Georgetown University’s Newspaper of Record since 1920

The Hoya

Georgetown University’s Newspaper of Record since 1920

The Hoya

Georgetown University’s Newspaper of Record since 1920

The Hoya

DDOT Announces 2-Year Plan

The District Department of Transportation announced a two-year action plan last week to kickstart its implementation of MoveDC, the District’s long-term transportation plan that will guide infrastructure developments in the city until 2040.

The Georgetown area will see a number of changes planned as part of MoveDC, including a Georgetown station for the Metrorail, potential tolls or congestion charges for cars, repairs and expansion of the Key Bridge and improvements to bike paths, new trails and walkways. Sam Zimbabwe, the DDOT associate director of planning, policy and sustainability administration, warned that these long-term projects may not even be completed by 2040.

“It will be a tremendously costly thing and take a long time to build,” Zimbabwe said. “This is a 2040 plan, and I think we’ll be lucky if something like that happens in that time span.”

The two-year plan calls for the addition of bike lanes, sidewalks and increased automated features at bus stops throughout the city. DDOT will also commence bridge repair work and evaluate the city’s transportation infrastructure to lay the groundwork for their future developments.

“The 25-year plan is something that’s hard for a lot of people, including us, even sometimes, to think about. It’s a long, long time frame,” Zimbabwe said. “Through the action plan, we can start on the implementation of a number of the recommendations. Not every single one, but most of them are covered by actions in the two-year action plan.”

Mandated by the Federal Highway Administration, which provides much of the funding for D.C.’s transportation budget, MoveDC expanded DDOT’s plans for a city-wide transportation upgrade. The 25-year outlook aims to add a 22-mile streetcar system, a 47-mile “high-capacity” transit network and water taxis in Georgetown and the Navy Yard, in addition to improving existing Metrorail and Metrobus services.

“For this plan in particular, we kind of went further than what was required,” DDOT Strategic Planning Branch Manager Colleen Hawkinson said. “We really drilled down to make it a local, city-wide plan as well. New York City, San Francisco [and] Philadelphia have all recently undertaken local city plans, and we wanted to make sure that we captured both the requirements, as well as the local city needs.”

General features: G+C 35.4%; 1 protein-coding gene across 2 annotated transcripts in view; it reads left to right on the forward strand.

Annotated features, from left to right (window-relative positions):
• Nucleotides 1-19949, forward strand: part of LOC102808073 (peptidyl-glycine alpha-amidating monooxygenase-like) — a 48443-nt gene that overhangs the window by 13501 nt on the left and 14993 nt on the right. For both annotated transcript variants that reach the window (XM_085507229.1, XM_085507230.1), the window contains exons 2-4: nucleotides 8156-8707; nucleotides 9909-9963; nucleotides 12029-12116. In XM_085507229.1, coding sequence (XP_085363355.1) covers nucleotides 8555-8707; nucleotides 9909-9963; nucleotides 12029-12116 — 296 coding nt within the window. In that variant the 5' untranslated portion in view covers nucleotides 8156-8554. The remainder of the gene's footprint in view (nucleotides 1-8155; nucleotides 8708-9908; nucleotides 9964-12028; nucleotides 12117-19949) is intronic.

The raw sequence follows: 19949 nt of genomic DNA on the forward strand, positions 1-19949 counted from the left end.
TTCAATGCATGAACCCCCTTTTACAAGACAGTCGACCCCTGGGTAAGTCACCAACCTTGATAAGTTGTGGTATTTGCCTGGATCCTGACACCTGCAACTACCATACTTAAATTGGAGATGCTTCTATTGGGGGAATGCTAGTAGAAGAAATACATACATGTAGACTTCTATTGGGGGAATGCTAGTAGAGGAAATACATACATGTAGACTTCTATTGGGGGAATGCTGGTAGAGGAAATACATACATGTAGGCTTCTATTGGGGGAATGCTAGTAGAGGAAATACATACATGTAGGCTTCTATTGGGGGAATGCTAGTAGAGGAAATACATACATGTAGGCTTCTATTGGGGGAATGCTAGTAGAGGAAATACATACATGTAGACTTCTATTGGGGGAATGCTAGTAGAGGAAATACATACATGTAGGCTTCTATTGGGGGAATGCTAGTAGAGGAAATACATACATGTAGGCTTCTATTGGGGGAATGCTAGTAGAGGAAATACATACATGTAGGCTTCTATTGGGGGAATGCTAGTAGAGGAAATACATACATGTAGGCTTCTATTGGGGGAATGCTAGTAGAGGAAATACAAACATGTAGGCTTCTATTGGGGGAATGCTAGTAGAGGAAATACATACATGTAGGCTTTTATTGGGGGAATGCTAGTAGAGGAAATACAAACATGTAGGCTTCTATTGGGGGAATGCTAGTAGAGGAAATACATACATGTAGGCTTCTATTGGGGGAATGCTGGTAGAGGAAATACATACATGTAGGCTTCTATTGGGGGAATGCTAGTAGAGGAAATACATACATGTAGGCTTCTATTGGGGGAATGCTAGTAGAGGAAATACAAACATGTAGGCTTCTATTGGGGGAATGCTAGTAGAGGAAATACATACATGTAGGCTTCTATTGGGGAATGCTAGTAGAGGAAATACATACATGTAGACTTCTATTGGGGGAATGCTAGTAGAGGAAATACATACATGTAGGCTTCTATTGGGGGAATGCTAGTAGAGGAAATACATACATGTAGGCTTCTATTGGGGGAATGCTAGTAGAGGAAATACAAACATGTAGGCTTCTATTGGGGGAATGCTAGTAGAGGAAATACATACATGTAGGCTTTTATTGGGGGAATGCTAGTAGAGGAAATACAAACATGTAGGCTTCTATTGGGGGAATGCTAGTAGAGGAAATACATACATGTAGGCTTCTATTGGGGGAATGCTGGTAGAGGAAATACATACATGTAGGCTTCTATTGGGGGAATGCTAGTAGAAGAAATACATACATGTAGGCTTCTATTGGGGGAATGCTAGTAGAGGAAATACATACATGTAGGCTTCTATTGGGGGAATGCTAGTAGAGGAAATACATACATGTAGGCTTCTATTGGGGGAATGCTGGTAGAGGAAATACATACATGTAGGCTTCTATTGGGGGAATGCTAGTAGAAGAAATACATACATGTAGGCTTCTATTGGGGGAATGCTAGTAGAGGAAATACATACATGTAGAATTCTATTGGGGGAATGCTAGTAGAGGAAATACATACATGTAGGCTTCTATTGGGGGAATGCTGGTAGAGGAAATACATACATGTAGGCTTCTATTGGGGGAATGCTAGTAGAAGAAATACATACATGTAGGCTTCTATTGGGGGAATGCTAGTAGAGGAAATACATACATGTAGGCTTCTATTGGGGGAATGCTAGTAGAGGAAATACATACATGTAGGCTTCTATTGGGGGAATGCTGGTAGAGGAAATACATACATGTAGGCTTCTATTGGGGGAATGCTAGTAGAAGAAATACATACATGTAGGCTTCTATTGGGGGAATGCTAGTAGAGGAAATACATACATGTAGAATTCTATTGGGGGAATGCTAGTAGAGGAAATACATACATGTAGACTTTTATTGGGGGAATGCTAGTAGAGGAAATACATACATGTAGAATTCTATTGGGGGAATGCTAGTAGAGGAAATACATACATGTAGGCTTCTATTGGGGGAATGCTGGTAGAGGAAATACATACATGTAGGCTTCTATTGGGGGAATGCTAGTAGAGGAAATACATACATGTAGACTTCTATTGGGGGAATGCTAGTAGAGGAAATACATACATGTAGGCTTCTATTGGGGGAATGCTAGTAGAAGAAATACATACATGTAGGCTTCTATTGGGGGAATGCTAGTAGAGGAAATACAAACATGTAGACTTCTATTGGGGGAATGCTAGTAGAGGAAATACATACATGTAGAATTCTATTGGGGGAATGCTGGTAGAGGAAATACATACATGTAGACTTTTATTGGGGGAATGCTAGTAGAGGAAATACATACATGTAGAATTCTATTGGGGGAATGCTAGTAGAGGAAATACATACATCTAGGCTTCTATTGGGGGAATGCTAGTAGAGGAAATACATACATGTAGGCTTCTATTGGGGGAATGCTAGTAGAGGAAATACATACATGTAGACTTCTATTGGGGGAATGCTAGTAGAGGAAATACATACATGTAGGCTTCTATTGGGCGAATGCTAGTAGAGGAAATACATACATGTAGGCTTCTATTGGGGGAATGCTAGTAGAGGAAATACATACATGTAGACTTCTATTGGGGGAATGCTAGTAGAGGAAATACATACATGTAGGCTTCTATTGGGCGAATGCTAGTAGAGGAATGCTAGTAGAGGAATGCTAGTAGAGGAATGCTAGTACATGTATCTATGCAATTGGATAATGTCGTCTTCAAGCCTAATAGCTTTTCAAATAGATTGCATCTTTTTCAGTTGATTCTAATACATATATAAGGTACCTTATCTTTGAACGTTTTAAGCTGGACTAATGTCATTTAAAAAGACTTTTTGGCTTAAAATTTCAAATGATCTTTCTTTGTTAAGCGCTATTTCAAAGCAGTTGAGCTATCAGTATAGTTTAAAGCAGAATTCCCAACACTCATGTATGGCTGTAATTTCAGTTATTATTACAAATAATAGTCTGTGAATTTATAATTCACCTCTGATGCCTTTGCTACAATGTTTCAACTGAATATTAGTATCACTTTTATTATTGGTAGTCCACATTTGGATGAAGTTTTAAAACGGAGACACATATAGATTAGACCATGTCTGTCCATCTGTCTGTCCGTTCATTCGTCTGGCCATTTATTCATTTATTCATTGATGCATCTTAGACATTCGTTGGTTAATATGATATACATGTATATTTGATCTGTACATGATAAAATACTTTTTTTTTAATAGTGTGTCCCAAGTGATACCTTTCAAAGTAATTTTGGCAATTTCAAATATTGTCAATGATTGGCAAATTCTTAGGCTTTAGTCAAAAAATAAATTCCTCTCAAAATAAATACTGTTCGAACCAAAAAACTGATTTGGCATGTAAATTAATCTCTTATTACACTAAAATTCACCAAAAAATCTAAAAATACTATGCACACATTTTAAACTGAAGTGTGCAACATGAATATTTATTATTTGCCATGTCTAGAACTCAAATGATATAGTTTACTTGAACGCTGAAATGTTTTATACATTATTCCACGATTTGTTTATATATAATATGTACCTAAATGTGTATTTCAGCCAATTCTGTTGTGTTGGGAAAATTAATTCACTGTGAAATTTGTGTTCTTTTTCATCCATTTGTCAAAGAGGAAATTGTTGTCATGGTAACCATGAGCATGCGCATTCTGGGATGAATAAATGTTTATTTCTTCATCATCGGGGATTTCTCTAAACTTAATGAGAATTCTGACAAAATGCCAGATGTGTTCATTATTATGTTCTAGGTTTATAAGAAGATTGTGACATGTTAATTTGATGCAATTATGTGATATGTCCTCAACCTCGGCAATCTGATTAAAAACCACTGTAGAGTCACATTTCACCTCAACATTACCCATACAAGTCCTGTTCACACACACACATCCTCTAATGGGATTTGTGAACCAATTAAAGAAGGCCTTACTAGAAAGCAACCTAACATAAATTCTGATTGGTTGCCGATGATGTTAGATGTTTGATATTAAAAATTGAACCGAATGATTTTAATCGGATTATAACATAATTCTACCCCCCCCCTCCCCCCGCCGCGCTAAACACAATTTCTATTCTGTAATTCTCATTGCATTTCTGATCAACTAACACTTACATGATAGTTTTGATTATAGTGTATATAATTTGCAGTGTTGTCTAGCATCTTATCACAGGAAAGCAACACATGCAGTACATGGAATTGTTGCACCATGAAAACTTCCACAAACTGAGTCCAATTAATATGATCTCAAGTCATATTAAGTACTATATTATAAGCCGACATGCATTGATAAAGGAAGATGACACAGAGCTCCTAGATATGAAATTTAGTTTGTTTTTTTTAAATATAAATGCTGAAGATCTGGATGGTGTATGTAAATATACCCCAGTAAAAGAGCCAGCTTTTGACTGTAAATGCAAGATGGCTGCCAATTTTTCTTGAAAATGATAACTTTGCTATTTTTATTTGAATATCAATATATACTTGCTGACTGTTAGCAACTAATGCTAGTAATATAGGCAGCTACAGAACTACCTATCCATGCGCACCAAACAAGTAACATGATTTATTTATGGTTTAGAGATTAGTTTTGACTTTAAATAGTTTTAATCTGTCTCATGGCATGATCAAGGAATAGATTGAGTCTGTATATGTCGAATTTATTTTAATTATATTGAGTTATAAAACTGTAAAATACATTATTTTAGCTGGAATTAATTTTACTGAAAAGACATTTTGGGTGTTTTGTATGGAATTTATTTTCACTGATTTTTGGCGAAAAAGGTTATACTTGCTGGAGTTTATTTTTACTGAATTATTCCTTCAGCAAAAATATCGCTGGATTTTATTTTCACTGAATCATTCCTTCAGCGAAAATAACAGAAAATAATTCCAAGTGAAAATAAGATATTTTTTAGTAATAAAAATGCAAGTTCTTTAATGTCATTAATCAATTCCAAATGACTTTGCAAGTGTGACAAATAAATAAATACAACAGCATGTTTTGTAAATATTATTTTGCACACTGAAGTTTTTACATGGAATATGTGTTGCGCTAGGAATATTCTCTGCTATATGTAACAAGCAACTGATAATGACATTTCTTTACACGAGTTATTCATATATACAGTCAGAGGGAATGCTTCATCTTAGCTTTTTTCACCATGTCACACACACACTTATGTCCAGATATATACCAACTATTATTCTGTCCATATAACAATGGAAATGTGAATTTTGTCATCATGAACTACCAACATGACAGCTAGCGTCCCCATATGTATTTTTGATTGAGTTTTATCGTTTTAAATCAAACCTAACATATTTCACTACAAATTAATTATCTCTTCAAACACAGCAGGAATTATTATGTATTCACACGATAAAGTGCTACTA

The improvements offered by the plan look to address D.C.’s exponential population growth and the subsequent stresses placed on the transportation network.

“The District, for the last four years or so, has grown by about 1,100 people every month,” Zimbabwe said. “And that increase in activity means there is more demand on all modes of travel. So, biking, people taking transit, people driving. If there’s not a coordinated, multi-modal plan that looks at all those together, we would have a lot of big problems.”

Cheryl Cort, the policy director at the Coalition for Smarter Growth, worked on the task force that helped put together the MoveDC plan and explained that one of its main goals was to encourage and facilitate the use of public transportation.

“We are really excited about the creation of this cohesive vision for the future of the city,” she said. “The Sustainable D.C. goal is that 75 percent of commute trips would be by walk, bike and transit, something other than [cars]. …We think that’s a great way to look at how we can give people better transportation services that also are going to reduce pollution and enhance health and address climate change all at the same time.”

Despite the funding concerns, Cort said that she believed that the new mayoral administration that would take office in 2015 would also support the plan.

“We need to make sure that our elected officials are supportive of moving this plan forward and providing the funding and support for the policies in the plan. We’re confident that we can do that,” she said.

Although the effects of the master plan will not soon be implemented, Georgetown Running Club Communications Director Jimmy Smith (COL ’17) said he believes that the plan’s long-term goals will offer the Running Club new running paths.

“It definitely is great for us,” he said. “It’s going to make more people run, which we always like to see, but second of all, it’ll be great to just give us more room and places to run around the city.”

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